The clash of civilizations wears the mask of the battle of the sexes. Reading atrocity stories about the Taliban's treatment of women on the front pages, and Ayaan Hirsi Ali's reminiscences of growing up a Muslim girl in the back, it's hard not to think of the U.S.-led coalition in Afghanistan as the expeditionary force of the Women's Movement.
Given this ambiance, it's surprising to hear a well-informed speaker tell the European Parliament that Turkish women are "some of the most militant, and spearhead the effort to Islamicize Turkey today." Hmm. Why would women spearhead the resurrection of a theocratic state that, whatever it may do for men, only rolls things back to the Dark Ages for women? Why would the sophisticated women of Turkey, who can become prime ministers if they like (and have), spearhead a system that doesn't let their Saudi sisters drive a car? It sounds counterintuitive.
All the same, one doesn't dismiss an observation made by Efraim Halevy, former head of the Mossad, Israel's sage intelligence agency (call it sagency to save a syllable.) Halevy, who headed Mossad between 1998 and 2002, is a scholarly spook whose memoir, Man In The Shadows, tells fascinating tales about his region without telling any tales out of school.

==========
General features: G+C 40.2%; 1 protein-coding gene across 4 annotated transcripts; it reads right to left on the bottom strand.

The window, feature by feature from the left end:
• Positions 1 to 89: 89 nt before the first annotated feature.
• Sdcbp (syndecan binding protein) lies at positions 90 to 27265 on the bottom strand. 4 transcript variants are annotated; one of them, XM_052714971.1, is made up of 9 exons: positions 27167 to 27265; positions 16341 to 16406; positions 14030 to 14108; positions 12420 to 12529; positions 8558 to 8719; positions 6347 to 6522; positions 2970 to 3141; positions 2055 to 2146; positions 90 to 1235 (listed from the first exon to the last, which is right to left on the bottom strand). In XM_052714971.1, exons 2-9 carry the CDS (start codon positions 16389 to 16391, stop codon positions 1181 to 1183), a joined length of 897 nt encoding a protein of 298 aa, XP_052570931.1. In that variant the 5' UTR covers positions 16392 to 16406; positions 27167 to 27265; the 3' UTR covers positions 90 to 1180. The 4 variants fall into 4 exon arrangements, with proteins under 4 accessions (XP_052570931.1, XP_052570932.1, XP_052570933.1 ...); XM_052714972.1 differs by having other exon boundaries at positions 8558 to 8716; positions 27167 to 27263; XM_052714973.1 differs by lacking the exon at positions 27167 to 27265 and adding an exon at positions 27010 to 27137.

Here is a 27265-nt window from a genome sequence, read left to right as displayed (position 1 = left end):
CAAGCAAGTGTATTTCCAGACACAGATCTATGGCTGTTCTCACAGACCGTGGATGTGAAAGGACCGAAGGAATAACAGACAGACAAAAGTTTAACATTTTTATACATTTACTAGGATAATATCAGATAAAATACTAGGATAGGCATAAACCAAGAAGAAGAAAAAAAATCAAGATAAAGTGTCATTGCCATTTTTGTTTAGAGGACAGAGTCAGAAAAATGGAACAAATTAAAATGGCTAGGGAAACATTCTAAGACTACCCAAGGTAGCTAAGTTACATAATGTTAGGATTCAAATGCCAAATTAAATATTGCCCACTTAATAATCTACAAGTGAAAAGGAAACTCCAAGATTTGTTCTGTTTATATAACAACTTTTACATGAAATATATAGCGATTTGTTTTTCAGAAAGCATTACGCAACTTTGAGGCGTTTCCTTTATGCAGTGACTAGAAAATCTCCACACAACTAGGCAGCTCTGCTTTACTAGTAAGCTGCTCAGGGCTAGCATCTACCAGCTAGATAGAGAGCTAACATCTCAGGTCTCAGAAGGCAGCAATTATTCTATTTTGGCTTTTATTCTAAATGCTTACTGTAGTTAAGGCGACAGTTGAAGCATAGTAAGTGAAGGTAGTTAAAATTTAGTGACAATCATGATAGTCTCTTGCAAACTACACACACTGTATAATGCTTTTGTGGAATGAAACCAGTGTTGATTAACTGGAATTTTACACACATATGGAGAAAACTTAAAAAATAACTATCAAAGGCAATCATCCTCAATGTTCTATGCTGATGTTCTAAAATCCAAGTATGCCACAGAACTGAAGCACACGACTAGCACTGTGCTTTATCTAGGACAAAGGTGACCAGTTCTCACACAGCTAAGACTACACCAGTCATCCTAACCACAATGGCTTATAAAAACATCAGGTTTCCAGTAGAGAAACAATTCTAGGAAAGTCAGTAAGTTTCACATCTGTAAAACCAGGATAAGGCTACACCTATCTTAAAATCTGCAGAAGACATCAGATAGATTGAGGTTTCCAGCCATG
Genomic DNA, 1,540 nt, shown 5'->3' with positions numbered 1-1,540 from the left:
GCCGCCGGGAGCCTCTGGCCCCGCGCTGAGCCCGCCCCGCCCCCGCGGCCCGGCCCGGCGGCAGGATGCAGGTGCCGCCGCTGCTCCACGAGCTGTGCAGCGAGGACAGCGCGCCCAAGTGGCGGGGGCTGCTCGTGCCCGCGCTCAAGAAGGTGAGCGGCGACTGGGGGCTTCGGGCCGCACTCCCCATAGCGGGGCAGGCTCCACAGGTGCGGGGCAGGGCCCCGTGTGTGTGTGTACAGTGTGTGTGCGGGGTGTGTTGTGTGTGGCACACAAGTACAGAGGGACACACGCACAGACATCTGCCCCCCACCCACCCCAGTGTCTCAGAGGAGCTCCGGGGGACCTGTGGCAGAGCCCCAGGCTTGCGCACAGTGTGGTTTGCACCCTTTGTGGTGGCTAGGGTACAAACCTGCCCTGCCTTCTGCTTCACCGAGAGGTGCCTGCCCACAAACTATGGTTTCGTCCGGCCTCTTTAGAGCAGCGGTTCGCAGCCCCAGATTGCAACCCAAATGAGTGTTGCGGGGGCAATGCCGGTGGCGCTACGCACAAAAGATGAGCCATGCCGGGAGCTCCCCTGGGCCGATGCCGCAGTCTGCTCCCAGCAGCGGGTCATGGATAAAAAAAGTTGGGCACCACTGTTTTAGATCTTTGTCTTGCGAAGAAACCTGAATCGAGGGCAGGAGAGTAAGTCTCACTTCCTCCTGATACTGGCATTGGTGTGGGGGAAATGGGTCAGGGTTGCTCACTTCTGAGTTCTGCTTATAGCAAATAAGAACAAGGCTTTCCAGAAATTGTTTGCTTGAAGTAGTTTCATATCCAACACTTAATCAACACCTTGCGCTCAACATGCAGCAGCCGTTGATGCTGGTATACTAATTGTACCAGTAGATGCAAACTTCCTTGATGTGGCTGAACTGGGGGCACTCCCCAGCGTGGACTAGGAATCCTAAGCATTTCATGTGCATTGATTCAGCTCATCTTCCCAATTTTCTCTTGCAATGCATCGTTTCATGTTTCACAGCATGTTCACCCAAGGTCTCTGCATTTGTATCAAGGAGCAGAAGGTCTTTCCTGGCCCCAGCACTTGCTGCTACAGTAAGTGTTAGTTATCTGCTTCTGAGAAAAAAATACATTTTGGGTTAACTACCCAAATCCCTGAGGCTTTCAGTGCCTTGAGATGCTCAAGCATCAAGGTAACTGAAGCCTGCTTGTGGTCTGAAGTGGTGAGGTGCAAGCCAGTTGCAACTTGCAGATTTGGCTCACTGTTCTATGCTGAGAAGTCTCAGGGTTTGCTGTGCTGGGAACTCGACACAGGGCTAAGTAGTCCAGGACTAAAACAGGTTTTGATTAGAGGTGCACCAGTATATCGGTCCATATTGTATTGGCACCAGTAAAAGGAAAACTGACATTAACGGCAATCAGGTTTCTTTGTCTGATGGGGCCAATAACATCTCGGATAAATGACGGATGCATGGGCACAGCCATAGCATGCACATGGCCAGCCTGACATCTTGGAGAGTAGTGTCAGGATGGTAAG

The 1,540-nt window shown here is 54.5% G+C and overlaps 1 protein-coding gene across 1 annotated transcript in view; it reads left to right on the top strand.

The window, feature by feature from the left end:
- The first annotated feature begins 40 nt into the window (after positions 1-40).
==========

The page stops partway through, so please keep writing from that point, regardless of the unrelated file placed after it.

Scholarly spooks, unlike spooky scholars, know what they're talking about; the question with Halevy is whether he wants to talk about what he knows. His observation doesn't sound like disinformation. If Mossad wanted to sell Europe a bill of goods about Turkey's re-Islamicization, women being in the vanguard wouldn't be it. Quite the opposite, re-Islamicization being foisted on Turkey's reluctant womenfolk by a reactionary patriarchy would lend itself to political hay-making far more readily.
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